Pentecost is the red-headed stepchild of Christian observances. Think about it: we get prepped up for Lent and Advent, buying devotional books and planning our spiritual disciplines. At Easter and Christmas, we deck ourselves out in holiday finery, sing triumphant hymns and prepare big family meals.
The preacher wears a red stole and, hey, Memorial Day weekend is coming up!
But Pentecost should hold great significance for Christians. It’s a Greek word meaning “fiftieth day,” and — surprise! — it’s celebrated fifty days after Easter. Pentecost has its roots in the ancient Hebrew festival of Shauvot, or Weeks, which marked the giving of God’s Law to Moses. Agriculturally, Weeks commemorates the first harvest of the year and also became known as the Festival of the First Fruits.
For the church, Pentecost marks the time when the promise of Christ concerning the Holy Spirit was fulfilled. One hundred twenty people were gathered in an upstairs room in Jerusalem during Shauvot. Peter and the disciples were there, along with Mary, the mother of the Lord. They were fervently praying when whoosh! a strong wind blew through the room, flickers of flame danced above everyone’s heads and they began to speak in languages unknown to them. Passers-by on the street heard the babbling and thought that maybe the believers had dipped into the Mogen David a little early, but Peter explained that this was the fulfillment of the prophecy that Joel made long ago.
In the Old Testament era, God had put His Spirit on select individuals to do a specific task. Samson, for instance, was empowered by the Spirit to tear a lion apart with his bare hands (Judges 14:5-6). Saul and his men had the Spirit put on them to temporarily prophesy (I Samuel 19:19-24). In these examples, the Holy Spirit was given to one person at one time to do one thing.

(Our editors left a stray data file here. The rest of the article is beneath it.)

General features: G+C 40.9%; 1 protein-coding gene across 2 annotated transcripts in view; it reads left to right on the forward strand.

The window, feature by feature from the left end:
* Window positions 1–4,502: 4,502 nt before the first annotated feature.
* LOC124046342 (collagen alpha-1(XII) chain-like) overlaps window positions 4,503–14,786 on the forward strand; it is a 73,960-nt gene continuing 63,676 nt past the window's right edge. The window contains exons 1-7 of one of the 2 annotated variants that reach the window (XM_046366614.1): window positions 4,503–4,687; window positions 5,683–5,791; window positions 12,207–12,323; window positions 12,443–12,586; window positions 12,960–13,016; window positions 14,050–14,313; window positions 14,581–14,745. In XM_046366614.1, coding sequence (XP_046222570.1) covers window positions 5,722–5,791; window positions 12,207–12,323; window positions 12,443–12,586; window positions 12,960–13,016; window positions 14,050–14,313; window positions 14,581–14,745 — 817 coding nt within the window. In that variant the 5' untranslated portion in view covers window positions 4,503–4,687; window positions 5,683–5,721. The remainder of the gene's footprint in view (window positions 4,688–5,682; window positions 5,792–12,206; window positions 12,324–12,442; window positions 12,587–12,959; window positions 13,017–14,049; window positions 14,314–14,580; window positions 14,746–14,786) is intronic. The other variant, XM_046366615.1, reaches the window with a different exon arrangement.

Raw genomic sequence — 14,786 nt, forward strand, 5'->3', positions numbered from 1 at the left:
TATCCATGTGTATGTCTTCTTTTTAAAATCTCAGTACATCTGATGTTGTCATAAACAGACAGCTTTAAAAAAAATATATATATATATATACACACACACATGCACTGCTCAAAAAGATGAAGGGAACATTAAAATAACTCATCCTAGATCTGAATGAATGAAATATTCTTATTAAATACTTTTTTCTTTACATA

But Pentecost tells us that the Spirit is now available to everyone – young and old, men and women, anyone who calls on the name of the Lord. Jesus said that the Spirit brings with Him power. Governments, businesses and even churches can be exercised with earthly power, but the Kingdom of God manifests only through spiritual power.
The New Testament word for “power” is dunamis, which gave us the English words for dynamo and dynamite. Think about a dynamo: it generates power. When we flip a switch, we are not creating the power; we are simply accessing it. Think about dynamite: it blows things up. The Holy Spirit is the power source for the church, and time and time again the Spirit blows up our human, worldly methods until we are driven back to the power of God.
Perhaps this is one of the reasons that the church doesn’t get into Pentecost much — we are afraid of it. God the Father and God the Son are easily relegated to the past. We lock them in a bygone era where strange men prophesied and people practiced primitive rituals.
But the Holy Spirit is the “here-and-now” presence of God, convicting us of sin, calling us to righteousness, compelling us to step out of our bland existences into the brave new world of the Kingdom. While we should remember the great deeds of the Lord, we should also do the great deeds of the Lord — right now, right where we are — energized by the Holy Spirit. This is Pentecost.